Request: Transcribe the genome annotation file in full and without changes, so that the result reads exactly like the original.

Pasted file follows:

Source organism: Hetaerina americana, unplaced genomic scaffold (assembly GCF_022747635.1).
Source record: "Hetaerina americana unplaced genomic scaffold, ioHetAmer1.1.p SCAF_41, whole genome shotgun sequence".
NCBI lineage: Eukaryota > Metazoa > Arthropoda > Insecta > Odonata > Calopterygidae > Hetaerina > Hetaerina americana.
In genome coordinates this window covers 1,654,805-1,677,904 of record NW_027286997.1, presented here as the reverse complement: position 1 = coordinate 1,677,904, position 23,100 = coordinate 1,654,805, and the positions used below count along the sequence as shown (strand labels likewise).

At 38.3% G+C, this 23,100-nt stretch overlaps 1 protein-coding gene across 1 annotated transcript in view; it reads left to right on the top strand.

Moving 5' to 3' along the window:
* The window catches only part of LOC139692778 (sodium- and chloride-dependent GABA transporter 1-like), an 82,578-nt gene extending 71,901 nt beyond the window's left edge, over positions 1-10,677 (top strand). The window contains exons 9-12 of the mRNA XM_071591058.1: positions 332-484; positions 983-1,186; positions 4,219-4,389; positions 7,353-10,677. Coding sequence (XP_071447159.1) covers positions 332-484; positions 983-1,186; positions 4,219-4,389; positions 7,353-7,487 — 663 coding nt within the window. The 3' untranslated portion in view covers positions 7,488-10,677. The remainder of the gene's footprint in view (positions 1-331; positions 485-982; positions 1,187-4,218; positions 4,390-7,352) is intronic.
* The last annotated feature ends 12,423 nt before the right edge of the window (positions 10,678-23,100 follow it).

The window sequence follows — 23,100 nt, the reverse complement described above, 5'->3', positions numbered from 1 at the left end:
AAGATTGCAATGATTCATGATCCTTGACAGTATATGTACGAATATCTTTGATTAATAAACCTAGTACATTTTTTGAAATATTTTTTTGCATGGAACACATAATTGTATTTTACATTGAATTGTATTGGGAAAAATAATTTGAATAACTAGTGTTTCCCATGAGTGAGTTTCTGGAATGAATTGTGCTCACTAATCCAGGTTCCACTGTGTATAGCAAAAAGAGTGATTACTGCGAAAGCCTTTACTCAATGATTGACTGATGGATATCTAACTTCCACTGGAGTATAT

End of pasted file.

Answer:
Source organism: Hetaerina americana, unplaced genomic scaffold (assembly GCF_022747635.1).
Source record: "Hetaerina americana unplaced genomic scaffold, ioHetAmer1.1.p SCAF_41, whole genome shotgun sequence".
NCBI lineage: Eukaryota > Metazoa > Arthropoda > Insecta > Odonata > Calopterygidae > Hetaerina > Hetaerina americana.
In genome coordinates this window covers 1,654,805-1,677,904 of record NW_027286997.1, presented here as the reverse complement: position 1 = coordinate 1,677,904, position 23,100 = coordinate 1,654,805, and the positions used below count along the sequence as shown (strand labels likewise).

At 38.3% G+C, this 23,100-nt stretch overlaps 1 protein-coding gene across 1 annotated transcript in view; it reads left to right on the top strand.

Moving 5' to 3' along the window:
* The window catches only part of LOC139692778 (sodium- and chloride-dependent GABA transporter 1-like), an 82,578-nt gene extending 71,901 nt beyond the window's left edge, over positions 1-10,677 (top strand). The window contains exons 9-12 of the mRNA XM_071591058.1: positions 332-484; positions 983-1,186; positions 4,219-4,389; positions 7,353-10,677. Coding sequence (XP_071447159.1) covers positions 332-484; positions 983-1,186; positions 4,219-4,389; positions 7,353-7,487 — 663 coding nt within the window. The 3' untranslated portion in view covers positions 7,488-10,677. The remainder of the gene's footprint in view (positions 1-331; positions 485-982; positions 1,187-4,218; positions 4,390-7,352) is intronic.
* The last annotated feature ends 12,423 nt before the right edge of the window (positions 10,678-23,100 follow it).

The window sequence follows — 23,100 nt, the reverse complement described above, 5'->3', positions numbered from 1 at the left end:
AAGATTGCAATGATTCATGATCCTTGACAGTATATGTACGAATATCTTTGATTAATAAACCTAGTACATTTTTTGAAATATTTTTTTGCATGGAACACATAATTGTATTTTACATTGAATTGTATTGGGAAAAATAATTTGAATAACTAGTGTTTCCCATGAGTGAGTTTCTGGAATGAATTGTGCTCACTAATCCAGGTTCCACTGTGTATAGCAAAAAGAGTGATTACTGCGAAAGCCTTTACTCAATGATTGACTGATGGATATCTAACTTCCACTGGAGTATAT